Gregory Kulacki

China project manager and senior analyst

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Dr. Kulacki received his Ph.D. In Government and Politics from the University of Maryland in 1994. He was the China Director for the Council on International Educational Exchange, an Associate Professor at Green Mountain College and the Director of External Stdies at Pitzer College. He joined UCS in 2002. His research focuses on China’s nuclear arms control policy and US extended nuclear deterrence policy in East Asia, where Gregory has lived and worked for the better part of the last thirty years. Areas of expertise: Chinese nuclear weapons policy, China’s space program, cross-cultural communication. Gregory also blogs on the Equation.

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The Next Hiroshima and Nagasaki

Estimate of casualties from a single Chinese nuclear warhead targeting Kadena Air Base in Okinawa, Japan by NUKEMAP.

Japan was the first, the last and the only nation to be attacked with nuclear weapons. If it continues along the path set by Prime Minister Abe and the national security bureaucrats of his Liberal Democrat Party (LDP), it may also be the next.

The laws and norms restraining the development and deployment of nuclear weapons are dissolving in the same corrosive nationalism that led to Hiroshima and Nagasaki. One by one laboriously negotiated constraints are disappearing. The latest to go was the INF Treaty. Mr. Abe’s government did nothing to preserve it, and may have intentionally hastened its demise. For more than a decade LDP bureaucrats have been lobbying the US government to redeploy US nuclear weapons in Asia. Some Japanese officials, including Vice Foreign Minister Takeo Akiba, have discussed putting US nuclear weapons back in Japan, training the Japanese Self-Defense Force to deliver them and obtaining US permission to decide when to use them. Read more >

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China Holds Firm on No First Use of Nuclear Weapons

“Enthusiastically celebrate our country’s successful test launch of a nuclear missile” (1966)

Ever since I took this job 17 years ago US colleagues of all political and intellectual persuasions have been telling me that sooner or later China would alter, adjust, amend or qualify the policy that China will never, under any circumstances, use nuclear weapons first. Yesterday, the Chinese Ministry of Defense released a much-anticipated new white paper on China’s national defense policies. Here’s what it says about nuclear weapons: Read more >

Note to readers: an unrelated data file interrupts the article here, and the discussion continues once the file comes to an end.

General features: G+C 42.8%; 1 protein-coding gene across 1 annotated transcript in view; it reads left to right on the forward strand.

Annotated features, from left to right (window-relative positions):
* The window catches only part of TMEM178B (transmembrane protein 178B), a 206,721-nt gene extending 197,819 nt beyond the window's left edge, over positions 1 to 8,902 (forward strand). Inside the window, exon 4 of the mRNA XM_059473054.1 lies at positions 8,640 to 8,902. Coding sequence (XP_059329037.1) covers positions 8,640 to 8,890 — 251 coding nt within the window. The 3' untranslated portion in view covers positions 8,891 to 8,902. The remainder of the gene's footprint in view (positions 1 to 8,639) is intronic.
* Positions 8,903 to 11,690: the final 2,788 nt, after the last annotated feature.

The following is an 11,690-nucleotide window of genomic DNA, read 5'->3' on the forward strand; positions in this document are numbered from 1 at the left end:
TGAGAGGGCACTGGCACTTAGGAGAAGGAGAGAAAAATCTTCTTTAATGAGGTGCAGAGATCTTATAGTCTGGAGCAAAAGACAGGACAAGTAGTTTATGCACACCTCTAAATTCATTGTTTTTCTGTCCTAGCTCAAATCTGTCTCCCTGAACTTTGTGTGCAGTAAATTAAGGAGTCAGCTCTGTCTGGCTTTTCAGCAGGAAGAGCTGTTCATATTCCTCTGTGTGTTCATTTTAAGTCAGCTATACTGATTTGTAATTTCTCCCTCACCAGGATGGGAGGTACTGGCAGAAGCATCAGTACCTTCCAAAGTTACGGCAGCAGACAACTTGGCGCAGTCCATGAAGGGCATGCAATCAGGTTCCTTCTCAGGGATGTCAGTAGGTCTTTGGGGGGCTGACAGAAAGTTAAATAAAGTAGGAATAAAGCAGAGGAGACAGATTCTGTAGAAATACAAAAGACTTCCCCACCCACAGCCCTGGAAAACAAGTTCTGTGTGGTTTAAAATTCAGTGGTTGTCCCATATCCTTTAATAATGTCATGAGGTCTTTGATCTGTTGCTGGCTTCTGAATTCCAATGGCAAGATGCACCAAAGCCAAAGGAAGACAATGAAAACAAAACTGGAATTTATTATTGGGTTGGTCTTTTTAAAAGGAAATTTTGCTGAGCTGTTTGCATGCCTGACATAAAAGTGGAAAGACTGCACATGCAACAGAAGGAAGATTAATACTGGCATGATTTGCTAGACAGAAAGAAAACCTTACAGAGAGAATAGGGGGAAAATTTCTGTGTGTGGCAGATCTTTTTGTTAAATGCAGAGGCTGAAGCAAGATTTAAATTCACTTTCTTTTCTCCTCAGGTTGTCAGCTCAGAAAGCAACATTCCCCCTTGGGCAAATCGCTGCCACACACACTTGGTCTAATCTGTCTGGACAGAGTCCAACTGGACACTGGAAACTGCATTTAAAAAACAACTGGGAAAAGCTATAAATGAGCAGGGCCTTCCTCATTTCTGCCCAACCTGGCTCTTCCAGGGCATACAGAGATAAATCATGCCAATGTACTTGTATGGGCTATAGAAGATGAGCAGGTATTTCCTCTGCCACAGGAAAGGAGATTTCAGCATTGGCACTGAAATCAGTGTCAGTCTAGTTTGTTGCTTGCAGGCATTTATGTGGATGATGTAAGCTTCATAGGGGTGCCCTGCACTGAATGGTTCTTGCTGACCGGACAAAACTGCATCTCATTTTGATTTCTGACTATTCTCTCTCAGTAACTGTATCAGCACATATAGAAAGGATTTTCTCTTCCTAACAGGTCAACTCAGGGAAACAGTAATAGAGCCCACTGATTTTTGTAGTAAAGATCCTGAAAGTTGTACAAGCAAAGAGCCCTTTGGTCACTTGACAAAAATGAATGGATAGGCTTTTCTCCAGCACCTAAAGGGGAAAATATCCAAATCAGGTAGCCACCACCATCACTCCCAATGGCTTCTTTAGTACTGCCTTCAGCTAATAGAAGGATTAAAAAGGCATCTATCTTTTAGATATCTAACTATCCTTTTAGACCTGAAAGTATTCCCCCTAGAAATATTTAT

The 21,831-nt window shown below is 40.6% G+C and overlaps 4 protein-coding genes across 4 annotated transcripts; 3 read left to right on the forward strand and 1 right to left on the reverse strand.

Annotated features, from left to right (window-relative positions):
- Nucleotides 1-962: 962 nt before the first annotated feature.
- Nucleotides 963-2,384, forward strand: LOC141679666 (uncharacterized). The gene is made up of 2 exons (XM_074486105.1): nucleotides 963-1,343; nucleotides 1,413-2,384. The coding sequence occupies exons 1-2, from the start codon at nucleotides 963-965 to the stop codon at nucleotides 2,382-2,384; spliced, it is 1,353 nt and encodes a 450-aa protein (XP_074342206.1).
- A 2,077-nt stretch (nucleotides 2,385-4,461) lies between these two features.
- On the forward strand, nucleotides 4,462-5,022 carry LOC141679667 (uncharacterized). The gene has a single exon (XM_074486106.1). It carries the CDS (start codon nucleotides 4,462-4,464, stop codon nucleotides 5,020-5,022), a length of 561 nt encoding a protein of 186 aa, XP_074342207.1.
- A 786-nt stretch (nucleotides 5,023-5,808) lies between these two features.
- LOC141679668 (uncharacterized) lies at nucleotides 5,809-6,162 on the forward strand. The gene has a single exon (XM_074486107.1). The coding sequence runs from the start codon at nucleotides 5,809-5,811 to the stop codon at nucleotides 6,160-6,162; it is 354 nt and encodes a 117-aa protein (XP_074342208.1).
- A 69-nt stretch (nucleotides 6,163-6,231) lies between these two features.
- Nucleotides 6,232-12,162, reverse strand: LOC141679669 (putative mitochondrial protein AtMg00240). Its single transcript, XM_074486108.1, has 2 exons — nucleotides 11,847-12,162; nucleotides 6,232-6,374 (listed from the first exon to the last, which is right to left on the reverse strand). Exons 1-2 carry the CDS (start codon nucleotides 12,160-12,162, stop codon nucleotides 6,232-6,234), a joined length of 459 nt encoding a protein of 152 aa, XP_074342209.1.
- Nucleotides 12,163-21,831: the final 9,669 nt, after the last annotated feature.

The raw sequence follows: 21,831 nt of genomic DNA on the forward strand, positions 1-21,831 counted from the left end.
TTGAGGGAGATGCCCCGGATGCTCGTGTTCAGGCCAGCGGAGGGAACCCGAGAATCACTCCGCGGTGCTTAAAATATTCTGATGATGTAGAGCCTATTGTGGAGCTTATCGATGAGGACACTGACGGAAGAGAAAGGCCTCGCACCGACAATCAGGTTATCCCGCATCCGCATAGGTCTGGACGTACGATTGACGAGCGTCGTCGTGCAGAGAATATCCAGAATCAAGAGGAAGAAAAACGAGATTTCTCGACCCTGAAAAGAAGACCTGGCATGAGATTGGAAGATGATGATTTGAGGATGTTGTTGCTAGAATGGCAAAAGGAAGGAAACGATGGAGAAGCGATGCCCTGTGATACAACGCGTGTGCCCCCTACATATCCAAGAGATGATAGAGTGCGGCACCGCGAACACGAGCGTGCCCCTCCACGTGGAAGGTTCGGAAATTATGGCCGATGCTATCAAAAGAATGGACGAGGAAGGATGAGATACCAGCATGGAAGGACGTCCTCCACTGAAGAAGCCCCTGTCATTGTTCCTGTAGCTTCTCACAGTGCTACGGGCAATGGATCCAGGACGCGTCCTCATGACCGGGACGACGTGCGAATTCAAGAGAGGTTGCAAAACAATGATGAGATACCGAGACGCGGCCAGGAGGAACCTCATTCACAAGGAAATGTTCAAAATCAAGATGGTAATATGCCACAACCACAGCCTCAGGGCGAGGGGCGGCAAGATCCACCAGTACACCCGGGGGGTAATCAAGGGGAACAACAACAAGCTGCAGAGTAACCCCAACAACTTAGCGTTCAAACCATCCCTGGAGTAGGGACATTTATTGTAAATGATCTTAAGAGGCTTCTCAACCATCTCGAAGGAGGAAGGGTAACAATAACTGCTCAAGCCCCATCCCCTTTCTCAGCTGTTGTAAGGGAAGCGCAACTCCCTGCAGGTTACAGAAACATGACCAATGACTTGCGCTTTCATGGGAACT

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Do Mick Jagger and Keith Richards Hold the Key to Peace in Northeast Asia?

I’m not a Rolling Stones fan. There’s something a little dark about their music. I prefer the Beatles, who offered more light and love to listeners. But when it comes to hope for a peaceful way out of the Korean War, the songwriters for the Stones may have given us the key to ending it. Read More

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Xi’s China Stands with the World. Trump’s America Stands Alone.

US and Chinese delegations talk trade in Osaka, Japan.

The presidents of the United States and China met at the G-20 leadership summit in Osaka, Japan to try to put an end to a trade war that’s disrupting the global economy. They walked away with a ceasefire agreement that left everyone uncertain about the future.

Almost all of the other members of the G-20 have serious problems with the way President Xi’s China does business. Yet not a single one of them stood with President Trump. The meeting closed with what they politely called a 19+1 declaration. It would be more accurate to call it a declaration of the 20-1 . Read more >

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Trump Opens Door to Renegotiating Controversial Okinawa Base Deal

The Okinawa dugong will be evicted from its island home if the deal on a new military base struck by President Obama proceeds as planned. President Trump suggested he wants to renegotiate it.

Bloomberg News reported that President Trump “regards Japan’s repeated efforts to move a large military base in Okinawa as sort of a land grab and has raised the idea of seeking financial compensation.” The New York real estate mogul said the land the United States military is vacating “could be worth about $10 billion.” He feels it belongs to the United States. It doesn’t.

But that’s exactly how the US military feels about its bases in Okinawa. These sentiments are rooted in the brutal battle to take the island at the end of World War II that cost 12,520 American lives. The US military wanted to keep it indefinitely. Japanese public protests led the government in Tokyo to negotiate the return of Okinawa to Japan in 1972. Read more >

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